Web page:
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The Public Policy Lab hosts several public events throughout the year. Sign up for our mailing list to keep up to date with upcoming events.
Neighborhood Improvement and Crime Reduction through Housing Intervention
Since the mid-twentieth century, a vast literature in sociology and criminology has argued that neighborhood characteristics have a profound impact on crime prevalence. These ideas coalesce in the so-called broken window theory, which states that neighborhood deterioration signals low surveillance levels to potential offenders and culminates in increased crime. To empirically assess this argument, we examine if a program to rejuvenate Chicago’s housing stock affected criminal activity. The Micro Market Recovery Program (MMRP) sought to rebuild and restore distressed communities, primarily by reducing the costs of homeownership and housing maintenance in targeted areas. Our results contribute not only to the study of broken window theory, but also to a broader debate over housing policy. The study finds that housing maintenance investments create externalities. We show that rejuvenating the existing private housing stock, as an alternative to constructing public housing or incentivizing new private development, also has positive effects on reducing local crime rates.
Who Do You Serve? And How? Reflections on Community-based Participatory Research in the Era of Evidence-based Policy and Practice
President Biden's 2021 Executive Order 13985, Advancing Racial Equity and Support for Underserved Communities Through the Federal Government, may be the most significant federal initiative to address the systemic racial and economic inequities first highlighted in the 1968 Kerner Commission Report. In today's era of evidence-based policy and practice, research is a fundamental component of how our society changes and reforms; of how we produce better outcomes for a better world. Accordingly, we face a critical task: How shall we center E.O. 13985's definition of equity and inclusion within evidence-based research? Recognizing the powerful role evidence synthesis plays in modern criminology, this presentation will reflect on lessons learned from implementing a community-based participatory research project where the primary objective is to align equity with the current paradigm of evidence-based policy and practice.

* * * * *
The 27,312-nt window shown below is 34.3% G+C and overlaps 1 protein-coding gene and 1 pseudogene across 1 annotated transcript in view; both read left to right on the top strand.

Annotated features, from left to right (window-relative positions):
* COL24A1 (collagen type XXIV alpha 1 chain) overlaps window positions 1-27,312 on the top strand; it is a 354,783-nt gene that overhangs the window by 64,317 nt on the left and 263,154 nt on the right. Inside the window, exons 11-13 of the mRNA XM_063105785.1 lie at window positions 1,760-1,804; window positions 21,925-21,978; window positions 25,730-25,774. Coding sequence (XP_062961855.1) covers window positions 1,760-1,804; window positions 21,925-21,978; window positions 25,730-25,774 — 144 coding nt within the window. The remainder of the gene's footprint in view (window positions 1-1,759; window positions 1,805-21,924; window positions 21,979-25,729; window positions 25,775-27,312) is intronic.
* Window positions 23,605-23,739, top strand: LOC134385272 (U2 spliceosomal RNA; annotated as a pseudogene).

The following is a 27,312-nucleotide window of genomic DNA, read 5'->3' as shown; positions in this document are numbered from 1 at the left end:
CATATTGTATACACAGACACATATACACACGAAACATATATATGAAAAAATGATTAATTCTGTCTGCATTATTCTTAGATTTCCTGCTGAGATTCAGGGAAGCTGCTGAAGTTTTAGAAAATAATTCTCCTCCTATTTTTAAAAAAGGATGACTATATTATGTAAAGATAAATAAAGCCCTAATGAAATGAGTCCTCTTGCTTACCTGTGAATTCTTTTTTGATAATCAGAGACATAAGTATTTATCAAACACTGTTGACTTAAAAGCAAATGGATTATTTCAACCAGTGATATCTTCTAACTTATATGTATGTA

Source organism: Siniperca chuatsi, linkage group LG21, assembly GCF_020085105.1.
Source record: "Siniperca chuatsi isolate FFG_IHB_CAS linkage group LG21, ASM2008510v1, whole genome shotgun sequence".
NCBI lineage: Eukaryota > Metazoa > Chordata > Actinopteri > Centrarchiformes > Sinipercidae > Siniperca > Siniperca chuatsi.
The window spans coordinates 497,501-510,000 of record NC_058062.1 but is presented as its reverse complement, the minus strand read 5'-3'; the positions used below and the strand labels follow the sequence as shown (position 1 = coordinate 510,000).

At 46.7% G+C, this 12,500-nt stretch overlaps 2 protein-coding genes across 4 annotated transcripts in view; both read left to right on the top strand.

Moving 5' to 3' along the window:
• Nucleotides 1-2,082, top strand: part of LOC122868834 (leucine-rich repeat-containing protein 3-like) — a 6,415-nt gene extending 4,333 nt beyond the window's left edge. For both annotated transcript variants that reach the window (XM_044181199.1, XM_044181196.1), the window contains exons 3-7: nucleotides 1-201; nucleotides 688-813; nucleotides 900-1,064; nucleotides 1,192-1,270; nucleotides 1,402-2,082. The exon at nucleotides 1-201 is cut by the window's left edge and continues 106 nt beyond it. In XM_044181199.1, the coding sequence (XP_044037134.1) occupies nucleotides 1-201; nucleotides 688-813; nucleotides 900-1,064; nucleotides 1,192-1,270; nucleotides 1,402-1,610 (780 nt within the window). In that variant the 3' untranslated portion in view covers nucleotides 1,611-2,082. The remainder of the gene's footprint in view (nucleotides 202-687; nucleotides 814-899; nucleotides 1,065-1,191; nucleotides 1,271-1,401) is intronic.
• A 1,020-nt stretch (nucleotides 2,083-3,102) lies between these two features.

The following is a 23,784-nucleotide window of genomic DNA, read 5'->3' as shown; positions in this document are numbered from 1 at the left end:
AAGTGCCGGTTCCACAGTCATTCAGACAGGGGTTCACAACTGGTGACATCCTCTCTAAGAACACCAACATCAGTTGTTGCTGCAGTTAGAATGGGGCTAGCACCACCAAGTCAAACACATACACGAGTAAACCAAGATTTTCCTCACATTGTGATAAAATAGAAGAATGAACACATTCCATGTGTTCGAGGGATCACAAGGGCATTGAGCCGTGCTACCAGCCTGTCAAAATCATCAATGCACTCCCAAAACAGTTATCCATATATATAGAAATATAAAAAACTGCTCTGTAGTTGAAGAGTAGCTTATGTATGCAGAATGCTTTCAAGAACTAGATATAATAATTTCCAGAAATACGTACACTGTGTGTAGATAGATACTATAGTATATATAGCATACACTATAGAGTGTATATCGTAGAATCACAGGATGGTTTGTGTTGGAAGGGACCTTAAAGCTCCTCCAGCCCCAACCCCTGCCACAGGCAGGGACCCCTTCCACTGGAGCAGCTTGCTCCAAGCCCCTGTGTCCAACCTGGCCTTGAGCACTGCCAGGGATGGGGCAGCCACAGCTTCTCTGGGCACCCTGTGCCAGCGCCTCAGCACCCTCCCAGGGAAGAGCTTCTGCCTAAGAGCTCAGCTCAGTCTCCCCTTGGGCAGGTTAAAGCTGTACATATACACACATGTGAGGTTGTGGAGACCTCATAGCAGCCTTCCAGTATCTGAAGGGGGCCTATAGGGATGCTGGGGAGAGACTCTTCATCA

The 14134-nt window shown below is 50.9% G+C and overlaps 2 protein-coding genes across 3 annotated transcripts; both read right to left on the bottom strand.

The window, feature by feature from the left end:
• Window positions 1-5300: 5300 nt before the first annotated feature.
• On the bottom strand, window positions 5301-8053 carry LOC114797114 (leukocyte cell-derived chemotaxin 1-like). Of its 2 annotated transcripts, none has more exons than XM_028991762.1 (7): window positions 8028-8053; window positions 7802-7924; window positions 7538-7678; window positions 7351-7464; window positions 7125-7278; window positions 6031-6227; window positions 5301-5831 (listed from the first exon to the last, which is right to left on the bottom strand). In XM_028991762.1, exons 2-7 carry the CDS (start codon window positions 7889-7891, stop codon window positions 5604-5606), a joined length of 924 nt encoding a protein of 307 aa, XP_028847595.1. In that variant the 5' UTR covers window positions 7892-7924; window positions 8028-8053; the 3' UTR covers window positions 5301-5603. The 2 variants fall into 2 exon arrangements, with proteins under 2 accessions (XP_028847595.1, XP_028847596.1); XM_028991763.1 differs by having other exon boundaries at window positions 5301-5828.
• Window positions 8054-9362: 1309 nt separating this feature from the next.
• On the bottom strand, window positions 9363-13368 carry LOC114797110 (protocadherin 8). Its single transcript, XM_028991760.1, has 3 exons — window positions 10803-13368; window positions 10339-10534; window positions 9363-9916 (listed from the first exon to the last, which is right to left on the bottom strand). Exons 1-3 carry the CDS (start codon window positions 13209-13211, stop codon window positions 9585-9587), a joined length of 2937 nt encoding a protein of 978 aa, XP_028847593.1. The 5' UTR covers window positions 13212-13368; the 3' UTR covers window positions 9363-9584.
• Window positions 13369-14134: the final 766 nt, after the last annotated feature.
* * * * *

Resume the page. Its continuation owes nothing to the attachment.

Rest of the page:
Leveraging Neuroscience Research to Inform Mental Health Policy
The precursors, proximal causes, and consequences of mental health problems are complex, and influenced by individual differences in personality, neurophysiology, and responsivity to threats and rewards. This presentation explores this complexity, with a focus on social anxiety and challenges raised by the recent global pandemic. How does current policy succeed or fail to address mental health diversity? What are the economic ramifications of increasing mental health problems in the context of decreasing social safety nets? Most importantly, how can a deeper understanding of the causes and consequences of psychopathology enable us to improve outcomes at a societal level?
When Your City Becomes a Campus: Life in the Shadows of the Ivory Tower
In his recent book, In the Shadow of the Ivory Tower: How Universities are Plundering our Cities, Davarian L. Baldwin, Trinity College, explores higher education's growing influence over the economic development and political governance of urban America. In this talk, Baldwin will situate the local Philadelphia experience within the larger national story of the rise of “UniverCities."
PPL is delighted to cosponsor this event with the Feinstein Center for American Jewish History at Temple University.